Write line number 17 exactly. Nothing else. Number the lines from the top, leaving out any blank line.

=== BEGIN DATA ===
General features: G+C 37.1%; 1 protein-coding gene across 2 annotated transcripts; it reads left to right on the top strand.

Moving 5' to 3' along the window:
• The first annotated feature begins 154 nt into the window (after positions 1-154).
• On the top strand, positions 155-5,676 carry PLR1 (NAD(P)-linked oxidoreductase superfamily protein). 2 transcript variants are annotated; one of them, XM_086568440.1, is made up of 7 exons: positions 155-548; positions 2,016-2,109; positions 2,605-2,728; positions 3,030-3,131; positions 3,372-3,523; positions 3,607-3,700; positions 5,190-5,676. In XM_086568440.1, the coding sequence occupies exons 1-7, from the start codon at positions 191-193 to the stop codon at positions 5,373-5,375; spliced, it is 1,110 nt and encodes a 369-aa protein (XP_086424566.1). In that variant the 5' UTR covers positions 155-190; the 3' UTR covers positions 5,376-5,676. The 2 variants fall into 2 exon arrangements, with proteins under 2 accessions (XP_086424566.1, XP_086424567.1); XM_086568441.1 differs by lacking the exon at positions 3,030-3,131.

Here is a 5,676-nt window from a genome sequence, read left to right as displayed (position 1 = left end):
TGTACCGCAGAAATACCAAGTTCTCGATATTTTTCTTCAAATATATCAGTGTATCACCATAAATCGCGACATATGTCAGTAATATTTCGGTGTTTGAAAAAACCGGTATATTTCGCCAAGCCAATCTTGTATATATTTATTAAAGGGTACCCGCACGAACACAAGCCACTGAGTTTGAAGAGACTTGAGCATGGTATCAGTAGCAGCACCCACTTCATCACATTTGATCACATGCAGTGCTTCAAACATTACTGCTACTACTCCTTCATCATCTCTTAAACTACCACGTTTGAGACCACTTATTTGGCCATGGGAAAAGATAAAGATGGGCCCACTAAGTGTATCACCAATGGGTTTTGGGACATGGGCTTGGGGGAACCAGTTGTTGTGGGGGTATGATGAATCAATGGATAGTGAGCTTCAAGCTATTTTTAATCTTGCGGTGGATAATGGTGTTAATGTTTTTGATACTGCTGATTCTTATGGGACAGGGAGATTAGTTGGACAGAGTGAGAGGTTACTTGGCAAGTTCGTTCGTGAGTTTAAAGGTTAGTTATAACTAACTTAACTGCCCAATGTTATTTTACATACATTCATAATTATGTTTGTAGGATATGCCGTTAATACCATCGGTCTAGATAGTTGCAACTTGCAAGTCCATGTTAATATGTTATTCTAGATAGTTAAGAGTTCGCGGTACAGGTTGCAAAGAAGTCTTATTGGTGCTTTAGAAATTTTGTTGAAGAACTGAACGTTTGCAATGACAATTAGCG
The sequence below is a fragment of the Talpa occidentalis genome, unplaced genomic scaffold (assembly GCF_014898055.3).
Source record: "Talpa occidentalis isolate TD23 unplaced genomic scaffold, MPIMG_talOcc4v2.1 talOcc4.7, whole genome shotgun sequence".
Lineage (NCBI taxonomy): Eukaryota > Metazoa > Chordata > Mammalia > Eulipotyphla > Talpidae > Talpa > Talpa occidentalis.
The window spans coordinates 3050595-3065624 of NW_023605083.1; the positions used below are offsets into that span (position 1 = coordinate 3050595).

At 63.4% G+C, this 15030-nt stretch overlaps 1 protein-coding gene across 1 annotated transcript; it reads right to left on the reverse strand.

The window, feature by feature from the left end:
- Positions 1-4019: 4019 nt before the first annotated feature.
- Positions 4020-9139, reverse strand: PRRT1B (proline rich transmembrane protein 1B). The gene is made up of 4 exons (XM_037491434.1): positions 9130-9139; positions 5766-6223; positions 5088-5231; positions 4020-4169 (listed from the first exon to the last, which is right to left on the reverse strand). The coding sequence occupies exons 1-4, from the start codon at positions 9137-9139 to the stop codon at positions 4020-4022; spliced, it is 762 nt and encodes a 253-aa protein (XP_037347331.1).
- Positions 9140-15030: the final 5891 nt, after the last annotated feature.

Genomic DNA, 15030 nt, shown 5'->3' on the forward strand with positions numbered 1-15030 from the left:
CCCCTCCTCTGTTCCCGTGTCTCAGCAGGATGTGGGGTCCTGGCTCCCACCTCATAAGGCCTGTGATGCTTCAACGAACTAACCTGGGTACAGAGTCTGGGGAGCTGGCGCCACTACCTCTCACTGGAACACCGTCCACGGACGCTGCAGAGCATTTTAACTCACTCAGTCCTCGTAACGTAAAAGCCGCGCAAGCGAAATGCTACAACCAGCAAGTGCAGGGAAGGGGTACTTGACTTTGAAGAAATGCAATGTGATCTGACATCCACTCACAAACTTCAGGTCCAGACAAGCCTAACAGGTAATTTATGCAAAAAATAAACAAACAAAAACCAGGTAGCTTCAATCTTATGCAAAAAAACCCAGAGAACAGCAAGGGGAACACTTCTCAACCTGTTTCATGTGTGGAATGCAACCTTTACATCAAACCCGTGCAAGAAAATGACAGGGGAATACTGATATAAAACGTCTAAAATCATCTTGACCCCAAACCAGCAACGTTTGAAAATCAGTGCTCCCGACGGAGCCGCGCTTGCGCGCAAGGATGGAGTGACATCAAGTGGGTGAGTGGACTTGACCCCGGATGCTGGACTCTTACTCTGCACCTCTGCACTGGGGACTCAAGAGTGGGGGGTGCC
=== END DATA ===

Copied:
CCCCTCCTCTGTTCCCGTGTCTCAGCAGGATGTGGGGTCCTGGCTCCCACCTCATAAGGCCTGTGATGCTTCAACGAACTAACCTGGGTACAGAGTCTGGGGAGCTGGCGCCACTACCTCTCACTGGAACACCGTCCACGGACGCTGCAGAGCATTTTAACTCACTCAGTCCTCGTAACGTAAAAGCCGCGCAAGCGAAATGCTACAACCAGCAAGTGCAGGGAAGGGGTACTTGACTTTGAAGAAATGCAATGTGATCTGACATCCACTCACAAACTTCAGGTCCAGACAAGCCTAACAGGTAATTTATGCAAAAAATAAACAAACAAAAACCAGGTAGCTTCAATCTTATGCAAAAAAACCCAGAGAACAGCAAGGGGAACACTTCTCAACCTGTTTCATGTGTGGAATGCAACCTTTACATCAAACCCGTGCAAGAAAATGACAGGGGAATACTGATATAAAACGTCTAAAATCATCTTGACCCCAAACCAGCAACGTTTGAAAATCAGTGCTCCCGACGGAGCCGCGCTTGCGCGCAAGGATGGAGTGACATCAAGTGGGTGAGTGGACTTGACCCCGGATGCTGGACTCTTACTCTGCACCTCTGCACTGGGGACTCAAGAGTGGGGGGTGCC